Mike Blevins: Yes, the answer is yes, but I like I go back to like what Gordon was saying, that a lot of people think that’s the last resort. I agree with Gordon that it really isn’t, you know, it’s like when I got on this call, and this is why I got on the call of my family, it’s such a hard decision. It’s scary. It’s scary. When my family gave me their feedback was pretty much what I was feeling. This is the cutting edge. That’s how I look at it. This is the cutting-edge medicine that’s out there. And I was at a great facility. I’m still in a great facility and it is scary, but it shouldn’t be. I agree with Gordon that it shouldn’t be a last resort like, “Oh my God, this is my last resort.” In fact, it is true. It should be one of your first resorts. I think it is the newest medicine out there, the latest medicine out there, and all three of us can speak on how it’s been working so far. You know,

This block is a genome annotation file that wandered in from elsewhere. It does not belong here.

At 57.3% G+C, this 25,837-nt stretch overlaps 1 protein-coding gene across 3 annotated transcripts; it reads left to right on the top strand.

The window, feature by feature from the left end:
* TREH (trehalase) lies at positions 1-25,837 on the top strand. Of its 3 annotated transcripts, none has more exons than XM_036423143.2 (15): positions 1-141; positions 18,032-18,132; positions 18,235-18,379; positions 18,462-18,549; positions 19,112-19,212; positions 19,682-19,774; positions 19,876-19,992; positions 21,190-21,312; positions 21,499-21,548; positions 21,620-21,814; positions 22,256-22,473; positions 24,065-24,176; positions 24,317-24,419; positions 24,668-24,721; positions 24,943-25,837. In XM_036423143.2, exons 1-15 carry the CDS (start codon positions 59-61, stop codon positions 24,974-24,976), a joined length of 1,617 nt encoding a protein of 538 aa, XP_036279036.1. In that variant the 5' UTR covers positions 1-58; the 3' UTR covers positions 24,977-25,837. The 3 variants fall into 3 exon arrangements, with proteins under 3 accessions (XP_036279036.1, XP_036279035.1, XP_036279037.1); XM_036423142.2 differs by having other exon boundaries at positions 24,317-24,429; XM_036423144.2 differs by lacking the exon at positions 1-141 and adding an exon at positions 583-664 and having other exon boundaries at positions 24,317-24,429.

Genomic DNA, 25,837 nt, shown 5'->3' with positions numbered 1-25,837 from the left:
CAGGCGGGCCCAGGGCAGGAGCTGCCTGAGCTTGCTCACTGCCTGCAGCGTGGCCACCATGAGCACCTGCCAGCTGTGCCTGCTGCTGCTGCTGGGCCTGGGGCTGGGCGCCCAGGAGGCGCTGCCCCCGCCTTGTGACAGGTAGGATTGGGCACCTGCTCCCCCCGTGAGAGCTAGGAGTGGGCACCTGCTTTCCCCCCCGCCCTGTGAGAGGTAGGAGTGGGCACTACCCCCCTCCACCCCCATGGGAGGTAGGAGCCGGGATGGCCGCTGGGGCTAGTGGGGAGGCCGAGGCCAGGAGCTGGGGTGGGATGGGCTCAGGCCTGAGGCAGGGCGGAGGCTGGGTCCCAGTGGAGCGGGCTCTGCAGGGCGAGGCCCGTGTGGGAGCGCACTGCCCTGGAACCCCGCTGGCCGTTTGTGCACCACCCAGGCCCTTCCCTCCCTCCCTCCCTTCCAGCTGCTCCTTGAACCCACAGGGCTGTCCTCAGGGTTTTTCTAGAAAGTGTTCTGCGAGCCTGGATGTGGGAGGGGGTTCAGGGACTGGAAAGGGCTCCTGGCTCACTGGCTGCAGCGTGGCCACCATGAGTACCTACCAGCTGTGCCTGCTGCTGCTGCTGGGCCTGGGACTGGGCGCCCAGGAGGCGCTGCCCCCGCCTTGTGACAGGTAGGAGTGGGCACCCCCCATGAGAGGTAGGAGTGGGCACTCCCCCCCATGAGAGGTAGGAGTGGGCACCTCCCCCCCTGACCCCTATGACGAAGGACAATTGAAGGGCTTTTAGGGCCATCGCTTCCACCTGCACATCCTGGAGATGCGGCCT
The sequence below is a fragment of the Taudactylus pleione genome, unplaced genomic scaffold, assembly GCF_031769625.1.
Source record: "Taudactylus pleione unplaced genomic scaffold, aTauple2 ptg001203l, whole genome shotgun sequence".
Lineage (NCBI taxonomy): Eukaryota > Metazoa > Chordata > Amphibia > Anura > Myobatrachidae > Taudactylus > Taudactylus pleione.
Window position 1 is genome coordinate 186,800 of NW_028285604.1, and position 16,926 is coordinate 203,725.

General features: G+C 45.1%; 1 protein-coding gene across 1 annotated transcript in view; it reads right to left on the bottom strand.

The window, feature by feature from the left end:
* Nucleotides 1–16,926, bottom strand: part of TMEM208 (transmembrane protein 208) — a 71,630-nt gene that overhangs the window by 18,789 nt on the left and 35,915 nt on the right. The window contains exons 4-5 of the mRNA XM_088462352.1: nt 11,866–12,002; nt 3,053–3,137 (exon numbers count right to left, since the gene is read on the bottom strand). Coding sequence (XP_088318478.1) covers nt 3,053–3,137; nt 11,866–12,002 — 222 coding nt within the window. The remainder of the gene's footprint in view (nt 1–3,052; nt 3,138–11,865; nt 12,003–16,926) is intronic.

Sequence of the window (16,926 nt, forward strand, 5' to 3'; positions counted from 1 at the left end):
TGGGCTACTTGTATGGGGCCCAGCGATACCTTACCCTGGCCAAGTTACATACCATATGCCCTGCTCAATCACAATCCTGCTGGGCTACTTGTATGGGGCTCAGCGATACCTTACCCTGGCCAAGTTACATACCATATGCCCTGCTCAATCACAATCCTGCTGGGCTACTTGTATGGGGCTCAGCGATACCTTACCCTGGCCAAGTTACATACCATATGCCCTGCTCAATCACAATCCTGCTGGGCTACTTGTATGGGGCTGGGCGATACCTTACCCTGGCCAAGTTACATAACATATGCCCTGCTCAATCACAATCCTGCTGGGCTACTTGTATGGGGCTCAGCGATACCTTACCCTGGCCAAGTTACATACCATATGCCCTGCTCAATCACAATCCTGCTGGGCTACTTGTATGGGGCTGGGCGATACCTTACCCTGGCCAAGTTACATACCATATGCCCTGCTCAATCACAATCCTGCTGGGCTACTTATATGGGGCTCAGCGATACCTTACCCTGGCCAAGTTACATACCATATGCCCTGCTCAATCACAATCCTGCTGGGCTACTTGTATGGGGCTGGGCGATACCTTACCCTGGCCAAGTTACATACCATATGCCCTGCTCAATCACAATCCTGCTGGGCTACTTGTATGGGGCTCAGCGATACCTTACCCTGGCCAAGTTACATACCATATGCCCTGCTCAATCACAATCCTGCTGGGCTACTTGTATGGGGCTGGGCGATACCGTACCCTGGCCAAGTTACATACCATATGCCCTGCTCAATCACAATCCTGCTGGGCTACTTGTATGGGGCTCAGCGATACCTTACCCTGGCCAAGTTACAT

Stephen Estrada: So with the last minute and a half we have left, I’d like you guys to think back to when you were diagnosed. Let’s say that you are talking to yourself and you still know what you know now. What advice would you give to your pre-diagnosis self? Sonia.

Sonia Su: That is such a great question, because it just means that so much that’s happened since diagnosis, and we’ve somehow all managed to somehow come out of it. So. But at the same time, I think there are definitely things like just to tell myself there is always hope and that you’re never alone.

Stephen Estrada: I love that. Gordon, what’s the one thing you would tell yourself?